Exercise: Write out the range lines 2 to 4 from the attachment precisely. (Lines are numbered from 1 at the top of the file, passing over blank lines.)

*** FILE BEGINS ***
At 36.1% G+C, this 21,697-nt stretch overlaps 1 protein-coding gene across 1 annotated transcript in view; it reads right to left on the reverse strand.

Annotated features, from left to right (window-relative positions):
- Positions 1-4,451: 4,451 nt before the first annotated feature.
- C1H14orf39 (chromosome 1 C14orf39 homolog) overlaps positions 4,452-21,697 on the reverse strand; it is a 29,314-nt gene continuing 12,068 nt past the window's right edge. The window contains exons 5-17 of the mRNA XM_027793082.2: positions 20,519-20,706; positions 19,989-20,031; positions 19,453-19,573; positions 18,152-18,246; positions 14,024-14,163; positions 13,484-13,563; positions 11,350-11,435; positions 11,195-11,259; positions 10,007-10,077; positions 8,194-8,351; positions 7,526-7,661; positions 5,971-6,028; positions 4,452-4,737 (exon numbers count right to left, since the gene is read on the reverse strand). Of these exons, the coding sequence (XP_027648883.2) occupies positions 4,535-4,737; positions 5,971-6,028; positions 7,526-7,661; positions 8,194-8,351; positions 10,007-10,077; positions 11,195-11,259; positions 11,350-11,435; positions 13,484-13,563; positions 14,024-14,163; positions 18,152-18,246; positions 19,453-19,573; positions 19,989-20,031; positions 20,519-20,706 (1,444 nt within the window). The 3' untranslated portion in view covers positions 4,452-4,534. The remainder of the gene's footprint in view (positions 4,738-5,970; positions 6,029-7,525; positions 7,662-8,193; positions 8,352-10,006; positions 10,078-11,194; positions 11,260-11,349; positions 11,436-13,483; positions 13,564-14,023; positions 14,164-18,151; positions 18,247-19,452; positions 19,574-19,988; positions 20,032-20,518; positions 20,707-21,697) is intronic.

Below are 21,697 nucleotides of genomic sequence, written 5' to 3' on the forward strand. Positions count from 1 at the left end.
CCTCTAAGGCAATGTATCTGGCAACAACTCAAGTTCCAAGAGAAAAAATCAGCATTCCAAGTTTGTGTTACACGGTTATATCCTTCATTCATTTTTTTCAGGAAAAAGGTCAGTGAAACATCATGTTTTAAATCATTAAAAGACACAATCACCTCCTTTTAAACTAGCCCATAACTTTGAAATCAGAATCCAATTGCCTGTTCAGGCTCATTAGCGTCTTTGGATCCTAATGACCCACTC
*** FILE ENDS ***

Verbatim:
Annotated features, from left to right (window-relative positions):
- Positions 1-4,451: 4,451 nt before the first annotated feature.
- C1H14orf39 (chromosome 1 C14orf39 homolog) overlaps positions 4,452-21,697 on the reverse strand; it is a 29,314-nt gene continuing 12,068 nt past the window's right edge. The window contains exons 5-17 of the mRNA XM_027793082.2: positions 20,519-20,706; positions 19,989-20,031; positions 19,453-19,573; positions 18,152-18,246; positions 14,024-14,163; positions 13,484-13,563; positions 11,350-11,435; positions 11,195-11,259; positions 10,007-10,077; positions 8,194-8,351; positions 7,526-7,661; positions 5,971-6,028; positions 4,452-4,737 (exon numbers count right to left, since the gene is read on the reverse strand). Of these exons, the coding sequence (XP_027648883.2) occupies positions 4,535-4,737; positions 5,971-6,028; positions 7,526-7,661; positions 8,194-8,351; positions 10,007-10,077; positions 11,195-11,259; positions 11,350-11,435; positions 13,484-13,563; positions 14,024-14,163; positions 18,152-18,246; positions 19,453-19,573; positions 19,989-20,031; positions 20,519-20,706 (1,444 nt within the window). The 3' untranslated portion in view covers positions 4,452-4,534. The remainder of the gene's footprint in view (positions 4,738-5,970; positions 6,029-7,525; positions 7,662-8,193; positions 8,352-10,006; positions 10,078-11,194; positions 11,260-11,349; positions 11,436-13,483; positions 13,564-14,023; positions 14,164-18,151; positions 18,247-19,452; positions 19,574-19,988; positions 20,032-20,518; positions 20,707-21,697) is intronic.